Likewise, mass acceptance of digital books could translate in thousands of trees saved. In an attempt to finally bring ebooks mainstream, Amazon has recently presented the Kindle, an electronic reader that comes with an impressive list of features to enhance the user experience, such as improved readability, web browsing capabilities, and cellular connectivity to download content directly to the device.

Sceptics argue that the production of the devices used to play digital media has proliferated considerably in just the past few years -- the Kindle is merely the latest in an ever growing flood of MP3 players, mobile phones, and handheld digital assistants -- and that from production to disposal, these cause as much pollution as old media formats. iPods certainly generate their share of e-waste, but a 160 GB iPod can hold the equivalent of 3,300 record albums and that in terms of physical space is already a lot. Additionally, these devices are becoming more and more multifunctional: a single device is capable of acting as phone, music player and camera at the same time. This characteristic ideally should translate in the reduction of production overall of these devices.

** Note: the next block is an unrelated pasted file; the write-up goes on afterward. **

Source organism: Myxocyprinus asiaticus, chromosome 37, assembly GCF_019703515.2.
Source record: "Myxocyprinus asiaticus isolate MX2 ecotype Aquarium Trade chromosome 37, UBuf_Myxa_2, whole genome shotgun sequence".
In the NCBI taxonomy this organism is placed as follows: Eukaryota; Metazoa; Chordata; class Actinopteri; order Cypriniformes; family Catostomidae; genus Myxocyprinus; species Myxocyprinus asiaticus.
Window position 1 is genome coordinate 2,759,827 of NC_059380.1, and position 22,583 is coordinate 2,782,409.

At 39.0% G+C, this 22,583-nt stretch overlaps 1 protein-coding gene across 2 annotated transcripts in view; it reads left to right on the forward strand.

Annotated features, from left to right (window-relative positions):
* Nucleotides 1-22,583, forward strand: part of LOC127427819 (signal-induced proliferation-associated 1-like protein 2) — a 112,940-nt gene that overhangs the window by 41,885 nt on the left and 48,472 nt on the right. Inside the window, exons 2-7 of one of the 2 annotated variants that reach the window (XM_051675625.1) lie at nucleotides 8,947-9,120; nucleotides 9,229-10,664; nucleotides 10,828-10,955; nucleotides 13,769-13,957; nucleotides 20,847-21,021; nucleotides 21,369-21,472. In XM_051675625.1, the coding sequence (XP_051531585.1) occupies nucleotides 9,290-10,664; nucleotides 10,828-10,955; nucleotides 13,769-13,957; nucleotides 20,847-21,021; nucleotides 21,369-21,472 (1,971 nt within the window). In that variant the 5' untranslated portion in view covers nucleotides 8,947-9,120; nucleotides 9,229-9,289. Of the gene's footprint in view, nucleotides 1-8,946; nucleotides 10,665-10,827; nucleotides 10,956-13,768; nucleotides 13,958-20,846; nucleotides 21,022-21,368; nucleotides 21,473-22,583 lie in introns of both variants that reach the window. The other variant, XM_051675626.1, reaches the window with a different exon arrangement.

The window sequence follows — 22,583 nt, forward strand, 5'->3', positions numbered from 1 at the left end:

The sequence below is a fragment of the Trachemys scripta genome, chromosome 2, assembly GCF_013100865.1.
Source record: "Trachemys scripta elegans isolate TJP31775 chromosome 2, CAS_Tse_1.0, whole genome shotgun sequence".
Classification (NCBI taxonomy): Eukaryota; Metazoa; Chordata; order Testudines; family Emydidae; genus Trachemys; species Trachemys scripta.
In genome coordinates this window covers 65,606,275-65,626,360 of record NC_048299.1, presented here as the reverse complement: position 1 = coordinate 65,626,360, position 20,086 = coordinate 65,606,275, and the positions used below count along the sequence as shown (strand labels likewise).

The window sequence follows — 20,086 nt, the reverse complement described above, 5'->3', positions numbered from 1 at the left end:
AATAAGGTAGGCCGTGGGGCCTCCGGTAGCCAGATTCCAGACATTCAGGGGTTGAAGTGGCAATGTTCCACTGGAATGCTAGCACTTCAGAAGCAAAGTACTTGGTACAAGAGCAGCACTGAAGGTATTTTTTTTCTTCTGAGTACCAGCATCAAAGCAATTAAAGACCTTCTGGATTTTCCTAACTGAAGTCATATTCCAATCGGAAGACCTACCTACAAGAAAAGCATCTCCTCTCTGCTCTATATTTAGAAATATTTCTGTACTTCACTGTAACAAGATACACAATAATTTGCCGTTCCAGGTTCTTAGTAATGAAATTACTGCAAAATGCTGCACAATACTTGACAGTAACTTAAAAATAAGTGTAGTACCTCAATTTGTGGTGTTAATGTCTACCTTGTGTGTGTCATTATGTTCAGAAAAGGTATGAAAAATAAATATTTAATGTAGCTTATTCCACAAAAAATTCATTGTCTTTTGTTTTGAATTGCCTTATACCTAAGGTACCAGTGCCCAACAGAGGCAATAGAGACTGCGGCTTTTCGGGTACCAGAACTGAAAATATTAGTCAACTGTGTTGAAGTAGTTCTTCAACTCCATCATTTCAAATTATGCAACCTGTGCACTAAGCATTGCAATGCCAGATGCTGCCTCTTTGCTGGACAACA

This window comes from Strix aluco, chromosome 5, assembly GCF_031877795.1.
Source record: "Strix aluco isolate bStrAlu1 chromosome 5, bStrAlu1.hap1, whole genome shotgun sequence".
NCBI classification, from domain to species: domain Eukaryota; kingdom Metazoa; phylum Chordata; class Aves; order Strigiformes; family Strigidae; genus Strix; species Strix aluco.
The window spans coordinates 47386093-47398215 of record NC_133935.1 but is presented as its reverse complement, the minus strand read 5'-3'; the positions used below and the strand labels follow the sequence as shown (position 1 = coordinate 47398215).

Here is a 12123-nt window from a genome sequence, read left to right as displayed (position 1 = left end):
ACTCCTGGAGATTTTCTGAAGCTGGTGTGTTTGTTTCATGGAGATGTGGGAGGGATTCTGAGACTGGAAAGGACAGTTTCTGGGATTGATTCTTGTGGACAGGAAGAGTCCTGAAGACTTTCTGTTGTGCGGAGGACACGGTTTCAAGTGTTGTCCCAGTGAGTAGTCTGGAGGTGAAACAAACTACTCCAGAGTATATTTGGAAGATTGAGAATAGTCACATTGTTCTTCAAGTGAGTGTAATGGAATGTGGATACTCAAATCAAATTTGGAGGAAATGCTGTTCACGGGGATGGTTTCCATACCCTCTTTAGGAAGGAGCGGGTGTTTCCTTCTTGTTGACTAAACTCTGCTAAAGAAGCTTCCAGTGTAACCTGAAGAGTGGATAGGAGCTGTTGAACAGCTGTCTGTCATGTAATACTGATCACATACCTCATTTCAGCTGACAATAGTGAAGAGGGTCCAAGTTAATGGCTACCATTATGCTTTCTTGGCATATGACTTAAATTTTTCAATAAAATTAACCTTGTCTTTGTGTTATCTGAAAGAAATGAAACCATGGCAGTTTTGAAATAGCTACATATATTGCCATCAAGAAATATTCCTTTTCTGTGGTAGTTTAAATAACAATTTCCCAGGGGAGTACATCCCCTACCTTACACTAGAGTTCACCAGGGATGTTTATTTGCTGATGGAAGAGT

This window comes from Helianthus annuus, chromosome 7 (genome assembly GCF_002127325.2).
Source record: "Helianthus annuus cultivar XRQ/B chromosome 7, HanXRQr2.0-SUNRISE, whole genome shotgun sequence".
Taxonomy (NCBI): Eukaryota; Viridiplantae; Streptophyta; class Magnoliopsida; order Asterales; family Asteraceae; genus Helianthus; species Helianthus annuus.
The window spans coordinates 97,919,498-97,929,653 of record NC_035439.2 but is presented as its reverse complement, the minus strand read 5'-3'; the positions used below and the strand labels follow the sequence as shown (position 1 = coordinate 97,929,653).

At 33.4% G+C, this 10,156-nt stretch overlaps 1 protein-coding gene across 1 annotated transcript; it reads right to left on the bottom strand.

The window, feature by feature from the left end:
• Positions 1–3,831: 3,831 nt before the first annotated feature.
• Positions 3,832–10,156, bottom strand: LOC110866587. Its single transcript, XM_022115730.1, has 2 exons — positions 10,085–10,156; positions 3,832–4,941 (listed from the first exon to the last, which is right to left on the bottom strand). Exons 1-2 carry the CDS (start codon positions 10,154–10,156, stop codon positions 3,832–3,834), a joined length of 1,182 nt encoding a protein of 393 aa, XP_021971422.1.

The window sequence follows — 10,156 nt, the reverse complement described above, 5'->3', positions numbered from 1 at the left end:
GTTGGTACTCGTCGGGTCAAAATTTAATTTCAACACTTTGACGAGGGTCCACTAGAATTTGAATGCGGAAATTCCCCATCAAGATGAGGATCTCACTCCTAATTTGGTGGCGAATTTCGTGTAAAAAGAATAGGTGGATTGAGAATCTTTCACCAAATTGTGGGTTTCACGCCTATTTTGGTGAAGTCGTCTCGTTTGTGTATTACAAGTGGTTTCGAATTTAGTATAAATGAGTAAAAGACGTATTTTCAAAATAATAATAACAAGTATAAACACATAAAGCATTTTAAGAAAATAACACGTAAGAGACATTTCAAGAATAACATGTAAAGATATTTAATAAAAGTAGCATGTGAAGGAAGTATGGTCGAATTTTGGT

While doing research for this article, I ran into an exercise that tries to measure the environmental impact of the iTunes store. Despite the simplicity of the analysis, it gives a pretty good idea:

In early January 2007, Steve Jobs announced that Apple had sold over 2,000,000,000 songs via the iTunes Store. That's about 166,000,000 CDs. Stacked one on top of each other, this pile of CDs (in their jewel cases) would reach almost 1,050 miles high. If you tipped over this pile, it would extend more than one-third of the way from New York to LA. If you laid the CDs down on the ground, they would cover 4.33 billion square inches which is about 640 acres of CDs. That's a lot of landfill...